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Ms. M.G. is a 46-year-old woman with a history of hypertension and prior bilateral laser eye surgery. In 2009, she presented with vertigo, tinnitus, and decreased hearing in the left ear. An MRI scan revealed an enhancing mass in the posterior fossa that was thought to be an acoustic neuroma. In May of 2009, she underwent gamma-knife radiotherapy for the 2.7 cm mass.

In September of 2012, M.G. noted progressive change in her voice quality as well as a swallowing disturbance and left facial spasms. A subsequent MRI showed significant enlargement of the tumor to a maximal size of 3.7 cm with brainstem compression and extension through the jugular foramen. In January of 2013, the patient presented for a neurosurgical consult to discuss treatment options. At this time, a review of systems was also positive for absent hearing in the left ear, vertigo, tinnitus, mild headache, and balance disturbance. On physical exam, the patient was awake, alert, and fully oriented. A cranial nerve exam revealed a hoarse voice, a deviating palate and uvula, absent hearing to finger rubs on the left, mildly decreased sensation of trigeminal nerve in the V3 distribution on the left side, and slight asymmetry in the left trapezius muscle. The remainder of the cranial nerve exam was normal. Motor strength and sensory function were intact in both upper and lower extremities, but she did have a positive Romberg’s sign. At this time, the diagnosis of a left posterior fossa jugular foramen schwannoma was made.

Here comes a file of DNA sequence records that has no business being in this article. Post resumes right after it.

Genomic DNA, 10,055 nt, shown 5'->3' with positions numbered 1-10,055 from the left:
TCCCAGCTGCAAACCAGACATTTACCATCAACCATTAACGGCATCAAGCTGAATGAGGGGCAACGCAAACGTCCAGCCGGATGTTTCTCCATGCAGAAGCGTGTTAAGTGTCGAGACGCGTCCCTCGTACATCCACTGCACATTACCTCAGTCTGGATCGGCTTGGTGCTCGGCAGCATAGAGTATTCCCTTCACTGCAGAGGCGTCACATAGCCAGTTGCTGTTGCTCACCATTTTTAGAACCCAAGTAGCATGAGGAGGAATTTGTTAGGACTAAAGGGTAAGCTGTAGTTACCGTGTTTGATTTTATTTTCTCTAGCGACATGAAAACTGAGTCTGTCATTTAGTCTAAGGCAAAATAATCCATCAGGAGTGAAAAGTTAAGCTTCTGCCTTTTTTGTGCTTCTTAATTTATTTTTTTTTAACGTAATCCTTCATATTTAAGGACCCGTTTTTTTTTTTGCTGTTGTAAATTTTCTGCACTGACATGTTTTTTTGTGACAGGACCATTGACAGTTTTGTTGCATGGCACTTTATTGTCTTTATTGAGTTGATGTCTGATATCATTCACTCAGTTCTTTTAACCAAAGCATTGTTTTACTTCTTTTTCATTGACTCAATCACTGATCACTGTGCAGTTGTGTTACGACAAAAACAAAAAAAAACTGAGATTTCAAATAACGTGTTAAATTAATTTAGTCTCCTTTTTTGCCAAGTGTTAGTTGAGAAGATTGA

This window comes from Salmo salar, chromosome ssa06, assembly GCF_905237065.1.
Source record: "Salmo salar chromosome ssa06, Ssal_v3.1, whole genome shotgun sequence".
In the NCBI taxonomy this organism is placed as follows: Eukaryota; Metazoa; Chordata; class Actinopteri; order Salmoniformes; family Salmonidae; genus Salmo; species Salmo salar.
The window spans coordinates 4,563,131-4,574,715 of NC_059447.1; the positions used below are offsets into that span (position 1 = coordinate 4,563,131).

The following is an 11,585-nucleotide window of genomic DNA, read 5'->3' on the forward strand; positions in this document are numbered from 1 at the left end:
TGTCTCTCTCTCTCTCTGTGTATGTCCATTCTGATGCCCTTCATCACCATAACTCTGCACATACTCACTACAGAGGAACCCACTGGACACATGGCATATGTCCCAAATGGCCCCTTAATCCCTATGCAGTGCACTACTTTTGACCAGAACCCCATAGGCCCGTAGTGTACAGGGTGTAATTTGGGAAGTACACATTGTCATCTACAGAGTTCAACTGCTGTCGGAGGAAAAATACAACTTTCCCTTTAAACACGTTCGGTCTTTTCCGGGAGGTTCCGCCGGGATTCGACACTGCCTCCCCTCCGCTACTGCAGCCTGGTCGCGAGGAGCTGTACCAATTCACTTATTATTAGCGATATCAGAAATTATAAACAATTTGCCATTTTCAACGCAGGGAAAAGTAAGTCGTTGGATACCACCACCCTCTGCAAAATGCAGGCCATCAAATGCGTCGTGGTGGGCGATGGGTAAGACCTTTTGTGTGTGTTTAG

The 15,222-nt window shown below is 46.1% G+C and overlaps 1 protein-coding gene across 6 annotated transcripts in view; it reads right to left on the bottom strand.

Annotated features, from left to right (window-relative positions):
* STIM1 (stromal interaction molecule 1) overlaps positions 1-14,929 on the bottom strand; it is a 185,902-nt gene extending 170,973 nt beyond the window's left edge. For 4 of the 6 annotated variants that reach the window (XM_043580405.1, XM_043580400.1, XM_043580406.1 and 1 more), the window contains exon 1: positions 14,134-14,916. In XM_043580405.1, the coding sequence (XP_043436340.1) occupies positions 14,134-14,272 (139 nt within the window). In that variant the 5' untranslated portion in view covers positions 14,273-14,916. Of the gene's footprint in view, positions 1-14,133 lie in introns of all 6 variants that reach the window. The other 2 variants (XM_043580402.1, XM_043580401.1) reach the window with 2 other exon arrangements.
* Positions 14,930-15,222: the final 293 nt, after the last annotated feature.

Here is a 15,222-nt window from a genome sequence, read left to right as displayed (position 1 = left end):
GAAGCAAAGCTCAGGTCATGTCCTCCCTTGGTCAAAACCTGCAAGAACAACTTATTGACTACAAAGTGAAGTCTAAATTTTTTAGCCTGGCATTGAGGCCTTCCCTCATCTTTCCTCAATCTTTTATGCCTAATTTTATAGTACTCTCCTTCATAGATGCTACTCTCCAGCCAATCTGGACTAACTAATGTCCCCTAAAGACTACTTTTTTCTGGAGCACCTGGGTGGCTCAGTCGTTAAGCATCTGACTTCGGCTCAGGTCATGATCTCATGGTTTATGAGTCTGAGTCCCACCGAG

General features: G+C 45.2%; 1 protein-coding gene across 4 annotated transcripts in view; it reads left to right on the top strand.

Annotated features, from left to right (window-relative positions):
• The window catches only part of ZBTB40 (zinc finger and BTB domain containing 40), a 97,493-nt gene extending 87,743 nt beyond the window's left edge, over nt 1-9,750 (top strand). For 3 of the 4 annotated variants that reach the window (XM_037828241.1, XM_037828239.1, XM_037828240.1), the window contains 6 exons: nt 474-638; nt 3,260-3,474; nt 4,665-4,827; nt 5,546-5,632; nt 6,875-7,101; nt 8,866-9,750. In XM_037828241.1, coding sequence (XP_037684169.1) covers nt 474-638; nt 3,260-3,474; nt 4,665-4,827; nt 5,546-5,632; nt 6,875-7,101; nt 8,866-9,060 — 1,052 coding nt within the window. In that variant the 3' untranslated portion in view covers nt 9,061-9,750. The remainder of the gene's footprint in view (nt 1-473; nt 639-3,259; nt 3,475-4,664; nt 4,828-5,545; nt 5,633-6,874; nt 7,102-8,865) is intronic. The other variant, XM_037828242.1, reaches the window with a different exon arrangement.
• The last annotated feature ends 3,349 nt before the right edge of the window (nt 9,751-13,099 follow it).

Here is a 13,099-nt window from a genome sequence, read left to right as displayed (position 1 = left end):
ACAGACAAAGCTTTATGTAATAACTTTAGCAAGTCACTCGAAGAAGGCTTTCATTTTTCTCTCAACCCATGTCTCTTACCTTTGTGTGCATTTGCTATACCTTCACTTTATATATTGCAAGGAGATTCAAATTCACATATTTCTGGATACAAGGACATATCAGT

In February of 2013, the patient underwent left retrosigmoidal approach to resection of the posterior fossa jugular foramen schwannoma. Because dissection of the tumor from the facial nerve was unsuccessful, a small portion of the tumor was left adherent to the facial nerve superiorly. The patient had a mild left facial palsy postoperatively and was treated with a Decadron taper, but she was subsequently discharged home in a stable condition.

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